They would never try to convert my husband, and they’re making their own peace with my decisions, but we’ve both been the beneficiaries of an important kind of witnessing. It feels to me like the kind of witnessing that you and your readers are actively promoting, to the greater glory of a God we all can believe in, regardless of how we frame and understand our worship. Yes!

  • http://www.halfwaytonormal.com Kristin T.

    Genevieve, hearing a story like yours makes me want to say “Give me that relative’s phone number! I need to have a word with him/her!” I get really angry, then I want to cry because it’s so hurtful on so many levels. Even the people who think they *must* share the “good news” in this way with everyone who isn’t living a “righteous life” are being hurt. Anyway, you’re right that “’making Christians of all people’ definitely has a strong place in Christian tradition,” but I still wonder if we can’t just shift our foundational definition of what that means, what it looks like. It’s very human to think “I’m right, you’re wrong,” but our human tendencies are what Jesus was pushing back against, always holding out for the possibility of a different way, a better way. Sometimes I think it’s very possible, other times it feels hopeless.

    Cheryl, the “little jewels in your crown” image is astounding! Wow! While I did ask Jesus into my heart multiple times, always thinking it hadn’t “worked,” my United Methodist upbringing wasn’t very evangelical (unless you count going out of your way to do acts of mercy and love). But then I went to a Christian college, and encountered this idea that on “judgment day” God would ask me why I hadn’t told various people about him. It’s very confusing. I love how you summed this up—a “vision of the Gospel as a new way of life, rather than mental agreement with a list of doctrinal truths.” And the Rumi quote! Thank you! (I will definitely check out your post, too!)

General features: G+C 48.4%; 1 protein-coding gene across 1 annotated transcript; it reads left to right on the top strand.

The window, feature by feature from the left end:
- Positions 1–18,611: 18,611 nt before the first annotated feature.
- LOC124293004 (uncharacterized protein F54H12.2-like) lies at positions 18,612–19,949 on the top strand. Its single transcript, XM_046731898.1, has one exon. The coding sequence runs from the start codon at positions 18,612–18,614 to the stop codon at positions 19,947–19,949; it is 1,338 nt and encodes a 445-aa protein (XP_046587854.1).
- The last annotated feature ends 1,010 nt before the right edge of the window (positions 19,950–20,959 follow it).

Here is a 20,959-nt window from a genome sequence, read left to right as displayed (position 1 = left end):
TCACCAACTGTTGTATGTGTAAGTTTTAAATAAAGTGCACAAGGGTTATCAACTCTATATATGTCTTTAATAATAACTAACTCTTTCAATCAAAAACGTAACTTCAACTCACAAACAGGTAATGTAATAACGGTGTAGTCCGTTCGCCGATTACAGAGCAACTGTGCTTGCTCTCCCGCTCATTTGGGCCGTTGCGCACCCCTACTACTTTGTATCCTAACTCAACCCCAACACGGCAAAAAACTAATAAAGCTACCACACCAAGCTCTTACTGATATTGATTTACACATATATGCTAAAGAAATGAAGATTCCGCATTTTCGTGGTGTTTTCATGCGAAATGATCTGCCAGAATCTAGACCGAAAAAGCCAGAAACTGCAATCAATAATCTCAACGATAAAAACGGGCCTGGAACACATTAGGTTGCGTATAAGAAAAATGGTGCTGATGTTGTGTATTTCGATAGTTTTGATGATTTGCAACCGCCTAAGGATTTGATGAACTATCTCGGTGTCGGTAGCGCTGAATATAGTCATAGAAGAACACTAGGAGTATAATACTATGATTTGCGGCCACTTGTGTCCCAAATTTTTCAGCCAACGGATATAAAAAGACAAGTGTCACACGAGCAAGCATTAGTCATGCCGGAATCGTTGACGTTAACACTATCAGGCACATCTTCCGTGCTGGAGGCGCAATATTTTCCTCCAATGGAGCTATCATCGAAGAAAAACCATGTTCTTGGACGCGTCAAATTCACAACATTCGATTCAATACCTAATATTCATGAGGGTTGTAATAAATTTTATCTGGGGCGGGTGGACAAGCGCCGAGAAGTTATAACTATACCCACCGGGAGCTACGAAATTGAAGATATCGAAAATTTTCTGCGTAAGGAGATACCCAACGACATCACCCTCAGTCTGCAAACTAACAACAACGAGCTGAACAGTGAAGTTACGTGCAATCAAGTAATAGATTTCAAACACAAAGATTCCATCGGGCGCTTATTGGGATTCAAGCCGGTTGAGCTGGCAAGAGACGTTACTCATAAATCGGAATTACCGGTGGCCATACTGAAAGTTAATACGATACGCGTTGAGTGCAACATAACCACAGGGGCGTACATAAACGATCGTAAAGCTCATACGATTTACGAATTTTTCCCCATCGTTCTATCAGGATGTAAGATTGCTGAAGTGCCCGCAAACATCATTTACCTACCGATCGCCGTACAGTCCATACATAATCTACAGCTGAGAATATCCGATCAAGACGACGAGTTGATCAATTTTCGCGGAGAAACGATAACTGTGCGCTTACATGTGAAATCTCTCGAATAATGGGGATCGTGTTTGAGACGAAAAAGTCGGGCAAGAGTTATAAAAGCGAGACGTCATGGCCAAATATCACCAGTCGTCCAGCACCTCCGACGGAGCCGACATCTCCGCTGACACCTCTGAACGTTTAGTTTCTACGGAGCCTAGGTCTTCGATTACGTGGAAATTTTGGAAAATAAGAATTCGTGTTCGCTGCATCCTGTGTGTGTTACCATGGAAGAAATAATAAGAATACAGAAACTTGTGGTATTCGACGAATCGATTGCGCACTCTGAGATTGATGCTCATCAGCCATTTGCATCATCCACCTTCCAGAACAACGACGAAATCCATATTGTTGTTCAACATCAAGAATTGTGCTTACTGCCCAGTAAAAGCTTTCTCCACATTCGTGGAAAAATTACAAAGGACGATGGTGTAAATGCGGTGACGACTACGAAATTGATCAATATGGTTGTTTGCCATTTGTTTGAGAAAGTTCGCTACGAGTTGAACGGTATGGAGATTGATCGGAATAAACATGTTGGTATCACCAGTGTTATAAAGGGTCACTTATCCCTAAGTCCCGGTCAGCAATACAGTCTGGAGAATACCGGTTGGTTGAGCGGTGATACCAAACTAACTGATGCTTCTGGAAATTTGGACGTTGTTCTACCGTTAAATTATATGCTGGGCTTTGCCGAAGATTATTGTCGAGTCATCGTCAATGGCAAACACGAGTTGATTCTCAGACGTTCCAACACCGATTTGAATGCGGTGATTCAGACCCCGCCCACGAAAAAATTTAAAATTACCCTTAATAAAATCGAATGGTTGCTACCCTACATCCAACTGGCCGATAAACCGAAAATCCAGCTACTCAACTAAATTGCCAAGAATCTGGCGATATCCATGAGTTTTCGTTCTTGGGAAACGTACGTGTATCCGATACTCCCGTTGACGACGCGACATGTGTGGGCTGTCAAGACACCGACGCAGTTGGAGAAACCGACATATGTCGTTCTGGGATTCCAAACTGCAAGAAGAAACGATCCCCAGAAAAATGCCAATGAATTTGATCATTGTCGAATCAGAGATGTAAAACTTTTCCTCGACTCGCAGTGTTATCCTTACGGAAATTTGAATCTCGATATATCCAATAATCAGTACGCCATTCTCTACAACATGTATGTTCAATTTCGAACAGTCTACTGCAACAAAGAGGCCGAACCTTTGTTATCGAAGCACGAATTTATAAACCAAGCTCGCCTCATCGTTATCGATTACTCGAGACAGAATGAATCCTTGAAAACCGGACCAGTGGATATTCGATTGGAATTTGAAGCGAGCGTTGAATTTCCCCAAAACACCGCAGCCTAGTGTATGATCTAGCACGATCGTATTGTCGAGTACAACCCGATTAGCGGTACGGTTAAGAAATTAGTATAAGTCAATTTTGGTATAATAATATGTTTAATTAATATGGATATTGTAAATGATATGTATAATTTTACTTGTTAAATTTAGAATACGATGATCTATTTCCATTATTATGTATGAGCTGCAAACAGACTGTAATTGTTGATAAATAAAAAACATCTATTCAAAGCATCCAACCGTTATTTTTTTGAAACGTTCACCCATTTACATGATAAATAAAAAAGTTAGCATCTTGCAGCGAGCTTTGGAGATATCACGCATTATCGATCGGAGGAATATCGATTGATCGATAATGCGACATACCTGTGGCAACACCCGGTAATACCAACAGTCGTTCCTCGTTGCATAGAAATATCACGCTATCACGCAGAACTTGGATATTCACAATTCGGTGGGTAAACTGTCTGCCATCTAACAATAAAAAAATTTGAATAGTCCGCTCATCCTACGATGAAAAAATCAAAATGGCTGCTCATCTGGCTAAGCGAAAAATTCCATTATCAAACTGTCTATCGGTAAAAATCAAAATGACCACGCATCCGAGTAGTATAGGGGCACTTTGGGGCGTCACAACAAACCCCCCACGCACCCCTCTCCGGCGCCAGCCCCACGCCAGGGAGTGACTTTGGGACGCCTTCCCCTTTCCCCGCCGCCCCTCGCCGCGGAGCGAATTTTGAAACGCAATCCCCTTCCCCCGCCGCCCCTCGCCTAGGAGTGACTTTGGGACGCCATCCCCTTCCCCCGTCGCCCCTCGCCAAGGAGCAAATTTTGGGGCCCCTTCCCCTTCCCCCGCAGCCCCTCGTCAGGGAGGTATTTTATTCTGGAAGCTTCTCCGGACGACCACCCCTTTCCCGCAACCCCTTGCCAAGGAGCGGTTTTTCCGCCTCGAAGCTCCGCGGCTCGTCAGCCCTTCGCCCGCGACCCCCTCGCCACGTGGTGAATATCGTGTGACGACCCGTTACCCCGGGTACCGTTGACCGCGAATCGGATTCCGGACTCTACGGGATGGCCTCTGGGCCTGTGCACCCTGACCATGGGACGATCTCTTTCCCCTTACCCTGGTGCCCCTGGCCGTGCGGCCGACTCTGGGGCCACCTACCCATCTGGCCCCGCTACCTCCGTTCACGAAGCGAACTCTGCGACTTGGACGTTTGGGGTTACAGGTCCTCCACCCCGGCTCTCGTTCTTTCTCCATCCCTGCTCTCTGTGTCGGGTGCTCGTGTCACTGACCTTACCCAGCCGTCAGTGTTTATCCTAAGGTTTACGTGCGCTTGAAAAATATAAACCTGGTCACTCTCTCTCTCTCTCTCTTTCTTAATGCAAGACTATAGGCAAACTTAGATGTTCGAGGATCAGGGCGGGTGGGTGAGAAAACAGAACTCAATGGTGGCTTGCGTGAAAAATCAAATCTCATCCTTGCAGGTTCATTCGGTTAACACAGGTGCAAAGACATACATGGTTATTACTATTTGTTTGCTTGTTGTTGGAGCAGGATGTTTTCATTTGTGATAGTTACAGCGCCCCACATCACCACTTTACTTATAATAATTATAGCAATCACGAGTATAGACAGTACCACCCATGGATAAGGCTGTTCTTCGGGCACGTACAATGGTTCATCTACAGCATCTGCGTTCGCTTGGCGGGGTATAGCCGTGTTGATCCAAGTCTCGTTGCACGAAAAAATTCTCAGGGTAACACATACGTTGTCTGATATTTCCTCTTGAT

Rickopodomus, thank you for reading and letting me know what you think!

    ed, I’m definitely not an all-out fan of McLaren’s book. In fact, I was fairly frustrated by the few chapters leading up to this one. No matter how we feel about it, though, the fact that it can get us talking and thinking is important. I really love what you shared from Leslie Newbigin. It makes perfect sense that the best way to express our faith is “both more accessible and much more difficult to do.” Thanks for giving me even more to read and ponder. :)

    The Modern Gal, yeah, my headline was a bit of a predictable gimmick, but sometimes gimmicks do the trick! When I think about how far we’ve gotten (in my opinion) from what Jesus really hoped/hopes for us, it’s hard to imagine how it happened and what could fix it. From what I can tell, though, we just don’t think things through much on our own—it’s so much easier to just repeat what we’ve been told, and even to conflate and alter it, when its convenient. We’re all guilty of that, to some degree.

    Sharon, thank you! It’s good to find some words and ideas and community that make you feel less alone, isn’t it? That’s why I’m thankful for this community here, every day.

  • http://www.karenmaehr.blogspot.com karen

    Oh that picture …. cringe. Any more, I call myself a believer of scripture and refrain from using the term Christian as it has become so maligned. I don’t associate with any church doctrine – nor is a brick & mortar church required for salvation. (Not that there aren’t great churches out there! No offense intended.) I am a student of scripture, a believer in the gospel of grace, with an understanding of where I am (mankind is) on the timeline of God’s Plan. If it’s in the KJV bible, I’ll listen and test it against my understanding. There’s so much junk out there – I prefer my quietly determined path to grow in wisdom and love, and to share it (the gospel, knowledge, encouragement, etc.) in a gentle manner, trusting the work of the Holy Spirit far above my own.

    It’s a process. It’s definitely a process.

  • Eddie

    I agree with your thoughts that the gospel must be shared in love, and I agree with your point that Paul fought for the non-exclusivity of the kingdom…

    However,